Links

  • The PMPRB’s Guidelines Scoping Paper can be found here.
  • An HTML version of the proposed amendments to the Patented Medicines Regulations and associated RIAS can be found here.
  • An official copy of the Canada Gazette, Part I, Vol. 151, No. 48, setting out the proposed amendments to the Patented Medicines Regulations and associated RIAS can be found here.
  • Health Canada’s portal for consultation on the proposed amendments to the Patented Medicines Regulations can be found here.

PAAB Announces New Code of Advertising Acceptance

The Pharmaceutical Advertising Advisory Board (PAAB) has announced an updated Code of Advertising Acceptance (Code).  The new Code will be implemented beginning on January 1, 2018.

The primary change is to the Code’s format.  It will only be available online and will allow keyword searching and filtering code provisions by core principle.  Other changes include language streamlining for clarity, the addition of some definitions, and the reorganization of provisions.  Sections that did not relate to advertising standards have also been removed.

Link:

The PAAB Code

Federal Court of Appeal Provides Further Guidance on Inventive Concept

The Federal Court of Appeal has provided additional guidance on the framework for analyzing obviousness. In dismissing an appeal from the Federal Court, the Court of Appeal identified the search for an inventive concept as an “unnecessary satellite debate” and held that a more useful approach would be to construe the claims.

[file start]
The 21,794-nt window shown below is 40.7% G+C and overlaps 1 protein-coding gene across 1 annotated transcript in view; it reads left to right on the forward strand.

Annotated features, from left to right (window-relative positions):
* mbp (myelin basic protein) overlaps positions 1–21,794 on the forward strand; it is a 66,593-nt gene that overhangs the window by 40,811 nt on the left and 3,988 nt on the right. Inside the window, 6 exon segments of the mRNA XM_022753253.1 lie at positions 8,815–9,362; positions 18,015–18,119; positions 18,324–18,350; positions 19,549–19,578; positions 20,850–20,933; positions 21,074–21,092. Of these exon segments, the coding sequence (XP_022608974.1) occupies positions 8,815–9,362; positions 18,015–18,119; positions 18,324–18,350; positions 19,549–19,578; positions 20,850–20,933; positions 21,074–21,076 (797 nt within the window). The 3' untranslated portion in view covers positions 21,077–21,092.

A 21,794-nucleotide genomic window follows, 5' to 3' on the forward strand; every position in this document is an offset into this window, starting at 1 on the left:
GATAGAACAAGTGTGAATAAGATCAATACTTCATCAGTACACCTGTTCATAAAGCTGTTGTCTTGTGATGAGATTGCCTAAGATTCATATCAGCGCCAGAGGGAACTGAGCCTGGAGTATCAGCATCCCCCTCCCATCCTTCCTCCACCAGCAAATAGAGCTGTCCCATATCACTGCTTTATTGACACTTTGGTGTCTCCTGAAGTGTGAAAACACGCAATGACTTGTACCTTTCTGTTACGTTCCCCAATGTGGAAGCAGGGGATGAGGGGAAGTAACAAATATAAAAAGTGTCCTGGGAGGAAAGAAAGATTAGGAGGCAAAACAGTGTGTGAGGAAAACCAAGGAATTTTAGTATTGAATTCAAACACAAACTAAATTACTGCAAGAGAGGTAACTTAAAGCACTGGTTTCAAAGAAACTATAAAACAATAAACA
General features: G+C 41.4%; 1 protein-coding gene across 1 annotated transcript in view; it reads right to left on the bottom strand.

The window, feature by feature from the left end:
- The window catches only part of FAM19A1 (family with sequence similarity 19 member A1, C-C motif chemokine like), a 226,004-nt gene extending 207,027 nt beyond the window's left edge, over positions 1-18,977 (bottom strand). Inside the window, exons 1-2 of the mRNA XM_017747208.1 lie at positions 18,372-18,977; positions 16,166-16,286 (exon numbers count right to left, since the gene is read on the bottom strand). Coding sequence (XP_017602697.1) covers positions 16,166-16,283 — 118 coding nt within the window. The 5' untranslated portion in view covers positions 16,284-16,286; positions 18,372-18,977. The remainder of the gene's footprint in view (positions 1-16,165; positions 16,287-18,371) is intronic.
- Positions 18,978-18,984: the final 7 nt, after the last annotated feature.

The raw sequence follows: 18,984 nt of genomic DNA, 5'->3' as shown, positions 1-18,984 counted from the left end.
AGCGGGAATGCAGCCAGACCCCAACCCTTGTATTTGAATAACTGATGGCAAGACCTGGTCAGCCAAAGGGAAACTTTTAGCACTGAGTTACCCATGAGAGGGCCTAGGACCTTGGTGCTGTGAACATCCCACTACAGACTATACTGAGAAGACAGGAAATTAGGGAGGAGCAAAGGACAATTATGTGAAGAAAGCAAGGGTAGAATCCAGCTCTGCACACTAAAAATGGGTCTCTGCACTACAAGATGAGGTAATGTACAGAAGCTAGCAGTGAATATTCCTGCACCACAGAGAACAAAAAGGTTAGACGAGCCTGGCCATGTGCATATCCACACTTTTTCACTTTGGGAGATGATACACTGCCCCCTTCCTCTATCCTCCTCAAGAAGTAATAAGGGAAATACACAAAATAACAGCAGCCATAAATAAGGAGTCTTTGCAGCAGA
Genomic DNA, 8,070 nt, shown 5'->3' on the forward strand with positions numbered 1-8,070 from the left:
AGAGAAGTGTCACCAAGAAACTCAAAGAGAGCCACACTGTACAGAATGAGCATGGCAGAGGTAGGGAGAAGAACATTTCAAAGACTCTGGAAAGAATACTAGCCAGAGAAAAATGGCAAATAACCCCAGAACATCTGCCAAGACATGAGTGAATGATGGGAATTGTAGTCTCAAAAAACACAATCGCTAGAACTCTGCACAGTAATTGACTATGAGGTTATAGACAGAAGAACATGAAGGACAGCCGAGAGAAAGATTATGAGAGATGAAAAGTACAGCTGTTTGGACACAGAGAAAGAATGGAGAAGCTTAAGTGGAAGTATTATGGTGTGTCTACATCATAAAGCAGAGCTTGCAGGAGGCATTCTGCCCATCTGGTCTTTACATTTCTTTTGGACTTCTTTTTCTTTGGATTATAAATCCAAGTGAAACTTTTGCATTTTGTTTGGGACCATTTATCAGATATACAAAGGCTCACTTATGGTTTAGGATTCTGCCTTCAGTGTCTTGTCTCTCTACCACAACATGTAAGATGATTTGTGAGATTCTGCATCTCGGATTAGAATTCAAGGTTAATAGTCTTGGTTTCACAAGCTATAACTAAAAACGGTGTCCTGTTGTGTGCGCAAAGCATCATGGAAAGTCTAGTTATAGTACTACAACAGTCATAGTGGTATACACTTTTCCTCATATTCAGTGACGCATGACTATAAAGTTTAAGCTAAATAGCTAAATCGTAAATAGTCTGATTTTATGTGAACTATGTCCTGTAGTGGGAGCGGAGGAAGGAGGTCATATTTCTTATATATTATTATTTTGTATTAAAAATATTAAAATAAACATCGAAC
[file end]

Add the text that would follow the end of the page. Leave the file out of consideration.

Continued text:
Case:  CIBA Specialty Chemicals Water Treatments Limited v SNF Inc, 2017 FCA 225

Nature of case: Action for a declaration that Canadian Patent 2,515,581 (the 581 Patent) was invalid

Successful party: SNF Inc.

Date of public reasons: November 17, 2017

Background

The 581 Patent relates to processes for treating aqueous waste material from mining operations. The claimed processes involve treating the aqueous waste material with a water-soluble polymer that causes particulate matter in the waste material to aggregate. The processes allow the waste material to be transferred as a liquid, but also allow the particulate matter to solidify upon reaching a deposition area.

SNF Inc.’s action for a declaration of invalidity was brought on the basis of obviousness, anticipation, insufficiency, overbreadth and the presence of false and misleading statements in the application for the patent. The only successful ground of invalidity was obviousness.

Construing Claims Reduces Uncertainty Surrounding the Inventive Concept

As we reported, the Federal Court of Appeal recently addressed whether “inventive concept” was intended to change the definition of obviousness. Justice Pelletier was unwilling to find that the Supreme Court changed substantive law by implication to make inventiveness more or less likely and concluded that the “inventive concept” is not materially different from “the solution taught by the patent,” which has often been treated as synonymous with “what is claimed” or simply “the invention.”

In this case, Justice Pelletier stated that the “inventive concept” remains undefined and the search for it has brought considerable confusion into the law of obviousness. He observed that it may more prudent to avoid the “inventive concept” altogether. As the analysis requires determining the differences between the matter cited as forming part of the “state of the art” and the inventive concept of the claim or the claim as construed, construing the claim may be more useful than engaging in an “unnecessary satellite debate” to determine the inventive concept.